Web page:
An outbreak of mumps, first reported at The Ohio State University, has spread beyond campus and into the community, health officials said.
As of Monday, 63 cases of mumps were reported in Franklin County, Ohio, according to Columbus Public Health. Forty-five of those are linked to the university outbreak, said Jose Rodriguez, spokesman for the health department.
The has been increased cases of the Mumps here in Columbus.
I spoke with Dr. Myshekia Roberts from the city of Columbus who gave some insight on how we can help prevent the Mumps from spreading.
Here are some thoughts to consider:
3 things that could help curb this outbreak:
- Get up to date on your MMR shot
- If you got the mumps Isolate
- Practice good hygiene; wash your hands, cover your cough/sneeze, stay home if you are sick.
Most mumps transmissions likely occur before the salivary glands begin to swell and within five days after the swelling begins. Therefore, the Centers for Disease Control and Prevention (CDC) recommends isolating mumps patients for five days after their glands begin to swell.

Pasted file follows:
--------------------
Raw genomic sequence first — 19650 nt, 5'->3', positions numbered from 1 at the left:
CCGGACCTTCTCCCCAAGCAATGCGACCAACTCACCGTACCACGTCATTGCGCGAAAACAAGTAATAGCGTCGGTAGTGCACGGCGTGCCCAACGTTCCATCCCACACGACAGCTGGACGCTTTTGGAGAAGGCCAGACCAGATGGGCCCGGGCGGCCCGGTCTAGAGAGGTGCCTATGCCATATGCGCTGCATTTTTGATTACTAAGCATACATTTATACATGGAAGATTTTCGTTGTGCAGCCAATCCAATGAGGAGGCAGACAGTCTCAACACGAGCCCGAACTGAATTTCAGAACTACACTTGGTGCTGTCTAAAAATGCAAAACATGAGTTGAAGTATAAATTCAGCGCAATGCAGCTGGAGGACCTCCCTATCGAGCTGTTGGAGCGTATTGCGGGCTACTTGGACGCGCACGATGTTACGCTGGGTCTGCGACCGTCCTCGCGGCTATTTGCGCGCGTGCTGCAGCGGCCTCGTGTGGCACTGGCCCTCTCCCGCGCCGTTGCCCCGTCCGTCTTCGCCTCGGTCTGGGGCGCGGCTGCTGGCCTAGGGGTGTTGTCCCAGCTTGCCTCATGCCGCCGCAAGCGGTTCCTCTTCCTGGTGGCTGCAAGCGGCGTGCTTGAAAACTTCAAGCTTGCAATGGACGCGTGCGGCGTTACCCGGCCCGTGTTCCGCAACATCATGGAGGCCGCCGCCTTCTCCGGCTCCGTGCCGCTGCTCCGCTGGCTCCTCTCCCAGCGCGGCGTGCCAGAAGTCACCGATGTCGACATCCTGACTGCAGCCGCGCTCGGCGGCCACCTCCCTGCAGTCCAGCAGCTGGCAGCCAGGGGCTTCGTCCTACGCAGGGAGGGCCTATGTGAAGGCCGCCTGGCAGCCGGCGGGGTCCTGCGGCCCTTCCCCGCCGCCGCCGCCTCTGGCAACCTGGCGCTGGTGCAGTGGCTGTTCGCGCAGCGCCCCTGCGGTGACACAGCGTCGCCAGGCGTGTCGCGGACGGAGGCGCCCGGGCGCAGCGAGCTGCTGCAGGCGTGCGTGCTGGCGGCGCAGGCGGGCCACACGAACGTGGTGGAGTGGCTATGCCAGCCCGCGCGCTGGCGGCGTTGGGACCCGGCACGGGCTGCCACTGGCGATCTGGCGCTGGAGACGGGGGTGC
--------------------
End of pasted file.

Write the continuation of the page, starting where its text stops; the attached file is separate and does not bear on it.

Among males, mumps can lead to orchitis, a testicular inflammation that causes pain, swelling, nausea, vomiting and fever. Among some women with mumps, inflammation of the ovaries or breasts can occur. Up to 15 percent of people with mumps also may suffer headaches and stiff necks.
Symptoms usually occur 14 to 18 days after infection. The time between infection and illness can be as short as 12 days or as long as 25 days.
People with mumps are usually contagious from two days before to five days after they develop symptoms. A person is most contagious just before symptoms appear.
The mumps vaccine is 80% to 90% effective. So if we come around someone that got the disease because they were not vaccinated, 10 to 20 % of us could be at risk of getting infected.
Why is this important – no one is dying? Illness can cause serious complications, highly infectious disease, could out of work/school for 5 + days. And its preventable.